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Sitting at Starbucks, Contemplating How Sybase Can Support Multiple Default Character Sets and Sort Orders Per Server in ASE

Sybase ASE traditionally has supported only one sort order per server. If you wanted a case insensitive database where “MyDB” and “MYDB” and “mydb” all pointed to the same object, you had to set the entire ASE server to case insensitive sort order (no_case) for your default character set. This is not a good situation for some companies as it requires them to purchase a second ASE server license to host two databases with different sort orders.

What I’m proposing to Sybase is how to handle multiple default character sets and sort orders per server. How it would work is this:

  • Assume there are two user databases each with its own default character set and order order.
    • DB_A is character set iso_1 and binary sort order
    • DB_B is character set utf8 and case insensitive
    • There is really only a single scenario that has to be handled; a cross database query from one user database to another
      • This scenario can easily be handled by accessing the database as if it was a proxy database. This handles any sort order / character set issues that arise when querying the tables.
        • However, the current implementation of CIS (proxy tables, proxy databases, proxy stored procedures) is a top heavy and expensive operation. Sybase ASE engineering would have to implement a lite version of CIS that would be used only for internal server operations. Think of it as a Sybase ASE version of Solaris’s Lite-Weight Process, a stripped process used for very specific things.
        • This would tend to imply that the model database would use a predefined character set and sort order. Not necessarily but this would be a good opportunity for Sybase to move towards a master database that you can load on to any ASE server, making migrations a simple matter. I would hope Sybase would choose utf8 and binary sort order as this should cover just about everyone. Another option is the utf-16 character set but I’m not sure if that is overkill or not. Either one would be fine.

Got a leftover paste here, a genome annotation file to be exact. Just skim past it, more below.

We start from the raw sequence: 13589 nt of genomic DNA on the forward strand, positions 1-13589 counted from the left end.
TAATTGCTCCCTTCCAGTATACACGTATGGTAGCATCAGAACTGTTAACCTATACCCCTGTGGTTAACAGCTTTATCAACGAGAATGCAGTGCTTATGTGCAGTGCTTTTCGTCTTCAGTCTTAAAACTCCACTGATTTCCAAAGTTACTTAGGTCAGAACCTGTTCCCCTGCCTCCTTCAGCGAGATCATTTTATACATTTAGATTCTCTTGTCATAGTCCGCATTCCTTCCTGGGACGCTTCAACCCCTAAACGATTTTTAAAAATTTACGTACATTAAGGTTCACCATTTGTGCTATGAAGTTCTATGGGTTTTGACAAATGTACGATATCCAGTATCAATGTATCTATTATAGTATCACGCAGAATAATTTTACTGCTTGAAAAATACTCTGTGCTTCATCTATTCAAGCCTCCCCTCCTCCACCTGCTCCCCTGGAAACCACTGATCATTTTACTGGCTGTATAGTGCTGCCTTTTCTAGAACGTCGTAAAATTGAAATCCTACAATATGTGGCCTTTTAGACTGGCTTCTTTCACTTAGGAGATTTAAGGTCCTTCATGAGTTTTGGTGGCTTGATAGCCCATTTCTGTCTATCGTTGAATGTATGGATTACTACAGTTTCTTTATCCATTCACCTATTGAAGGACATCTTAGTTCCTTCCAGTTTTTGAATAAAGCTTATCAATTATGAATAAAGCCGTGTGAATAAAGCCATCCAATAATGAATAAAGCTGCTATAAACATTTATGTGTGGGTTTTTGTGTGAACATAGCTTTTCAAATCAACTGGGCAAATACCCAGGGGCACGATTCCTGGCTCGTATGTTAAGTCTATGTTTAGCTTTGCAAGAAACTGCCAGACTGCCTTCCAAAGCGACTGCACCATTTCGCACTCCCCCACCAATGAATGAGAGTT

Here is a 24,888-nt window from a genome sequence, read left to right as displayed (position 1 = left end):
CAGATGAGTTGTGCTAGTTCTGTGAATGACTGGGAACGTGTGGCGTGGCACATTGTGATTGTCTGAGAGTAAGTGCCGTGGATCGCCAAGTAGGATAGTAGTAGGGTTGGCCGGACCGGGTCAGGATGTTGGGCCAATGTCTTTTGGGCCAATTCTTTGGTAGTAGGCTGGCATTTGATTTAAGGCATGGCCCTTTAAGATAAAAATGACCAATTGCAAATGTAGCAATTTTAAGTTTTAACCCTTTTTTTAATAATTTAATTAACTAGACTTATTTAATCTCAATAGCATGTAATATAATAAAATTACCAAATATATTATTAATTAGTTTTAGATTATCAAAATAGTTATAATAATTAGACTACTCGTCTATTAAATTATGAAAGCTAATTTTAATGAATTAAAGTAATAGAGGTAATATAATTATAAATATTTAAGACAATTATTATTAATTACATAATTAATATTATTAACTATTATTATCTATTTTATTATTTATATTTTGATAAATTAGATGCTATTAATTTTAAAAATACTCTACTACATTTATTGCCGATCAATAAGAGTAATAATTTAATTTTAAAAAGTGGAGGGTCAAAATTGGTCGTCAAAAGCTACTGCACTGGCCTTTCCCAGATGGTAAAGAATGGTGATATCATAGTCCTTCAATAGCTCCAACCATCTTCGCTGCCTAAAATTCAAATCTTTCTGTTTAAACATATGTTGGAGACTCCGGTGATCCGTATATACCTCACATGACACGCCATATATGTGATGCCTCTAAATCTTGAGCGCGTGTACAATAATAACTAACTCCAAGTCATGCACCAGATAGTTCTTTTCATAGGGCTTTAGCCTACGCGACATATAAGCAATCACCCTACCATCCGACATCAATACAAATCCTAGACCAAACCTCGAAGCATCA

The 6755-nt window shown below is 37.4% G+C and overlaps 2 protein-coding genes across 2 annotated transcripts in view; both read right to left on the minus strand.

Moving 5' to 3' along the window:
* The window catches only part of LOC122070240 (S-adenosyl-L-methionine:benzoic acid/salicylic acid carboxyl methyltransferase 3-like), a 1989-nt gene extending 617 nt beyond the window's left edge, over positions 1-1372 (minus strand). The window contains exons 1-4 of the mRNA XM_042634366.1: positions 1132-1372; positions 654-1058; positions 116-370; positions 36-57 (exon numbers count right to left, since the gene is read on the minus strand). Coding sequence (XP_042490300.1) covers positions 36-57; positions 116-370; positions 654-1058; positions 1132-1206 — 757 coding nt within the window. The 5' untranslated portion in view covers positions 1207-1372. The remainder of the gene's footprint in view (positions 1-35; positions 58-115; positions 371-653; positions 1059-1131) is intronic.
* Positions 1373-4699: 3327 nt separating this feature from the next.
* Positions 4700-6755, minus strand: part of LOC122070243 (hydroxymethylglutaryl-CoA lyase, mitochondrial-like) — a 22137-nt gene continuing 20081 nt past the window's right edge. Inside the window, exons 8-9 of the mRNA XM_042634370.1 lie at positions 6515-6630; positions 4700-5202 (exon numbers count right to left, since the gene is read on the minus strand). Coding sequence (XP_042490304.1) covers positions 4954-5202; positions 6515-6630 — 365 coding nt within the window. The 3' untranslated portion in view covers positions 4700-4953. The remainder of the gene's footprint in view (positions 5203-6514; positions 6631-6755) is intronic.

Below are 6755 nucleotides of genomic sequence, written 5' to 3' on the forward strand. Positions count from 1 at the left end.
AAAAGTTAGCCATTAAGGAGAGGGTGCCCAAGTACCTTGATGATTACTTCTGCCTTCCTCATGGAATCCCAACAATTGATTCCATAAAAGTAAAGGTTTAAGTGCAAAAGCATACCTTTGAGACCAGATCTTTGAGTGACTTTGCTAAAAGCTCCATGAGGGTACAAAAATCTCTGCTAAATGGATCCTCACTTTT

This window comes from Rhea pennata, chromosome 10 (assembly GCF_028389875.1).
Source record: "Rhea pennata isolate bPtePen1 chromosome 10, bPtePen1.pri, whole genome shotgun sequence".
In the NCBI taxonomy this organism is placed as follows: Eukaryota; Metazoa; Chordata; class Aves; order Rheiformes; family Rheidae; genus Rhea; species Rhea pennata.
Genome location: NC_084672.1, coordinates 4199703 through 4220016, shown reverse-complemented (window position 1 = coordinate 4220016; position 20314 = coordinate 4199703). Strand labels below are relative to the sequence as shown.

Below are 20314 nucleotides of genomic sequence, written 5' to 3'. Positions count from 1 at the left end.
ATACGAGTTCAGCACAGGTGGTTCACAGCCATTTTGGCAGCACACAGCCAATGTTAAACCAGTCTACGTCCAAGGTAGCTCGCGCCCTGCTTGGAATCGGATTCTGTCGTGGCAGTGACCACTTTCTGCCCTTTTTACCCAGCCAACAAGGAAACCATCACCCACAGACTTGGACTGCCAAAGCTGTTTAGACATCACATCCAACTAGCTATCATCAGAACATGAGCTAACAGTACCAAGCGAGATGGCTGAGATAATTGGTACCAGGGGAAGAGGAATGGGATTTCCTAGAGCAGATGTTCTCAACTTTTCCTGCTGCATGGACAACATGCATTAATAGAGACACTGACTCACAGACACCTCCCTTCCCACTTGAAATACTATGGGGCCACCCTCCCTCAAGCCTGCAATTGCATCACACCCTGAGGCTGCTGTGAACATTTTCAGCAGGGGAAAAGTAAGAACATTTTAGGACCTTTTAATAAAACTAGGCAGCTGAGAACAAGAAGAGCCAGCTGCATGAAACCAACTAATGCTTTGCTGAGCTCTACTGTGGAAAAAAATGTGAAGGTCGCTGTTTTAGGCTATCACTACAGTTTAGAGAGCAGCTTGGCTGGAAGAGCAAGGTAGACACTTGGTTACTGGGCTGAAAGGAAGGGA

The beauty of this design is that the granularity can be at the database or the table level with not much more effort from ASE engineering.

You might be asking why you would really need multiple default character sets and/or sort orders per server. There are several but I’ll just cover three of them:

  • Limited budget. Due to business or application requirements, you need the backend database to include Hebrew characters and English. You also have payroll that requires ISO8859-1 (iso_1) character set with binary sort ordering. The current budget only allows for the purchase of a single ASE license.
  • UAT (User Acceptance Testing) environments. Management often has trouble justifying why they need several Sybase ASE servers to perform testing of different character sets/sort orders. This can create a tremendous amount of work for the DBAs as they are constantly changing the default character sets and sort orders. If ASE had the capability of multiple default character sets and sort orders….
  • Development environments. Pretty much the same reasoning for UAT environments. Explaining to upper management why we need more development ASE servers than production ASE servers is often difficult justify.

Part of me is expecting Mr. Linderman to show up, or at least Hero and Ando 😉

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Comments

  1. I’ve been asking the opinions of various people at TechWave. Lots of different opinions varying from “I don’t really care” to “it is a great idea to support multiple sort orders” to “no. I can’t see why anyone would want to do that”.

    Keep in mind that I’m not expecting Sybase to move on this any time soon, just something to consider for sometime in the future. Perhaps the next major release v16 or v17.

    Rob Verschoor mentioned that this feature request wouldn’t be easy to implement and would likely be discarded in its present form. He suggested focusing in on a feature request for the master database to be a single character/sort order to make the master database finally platform independent.

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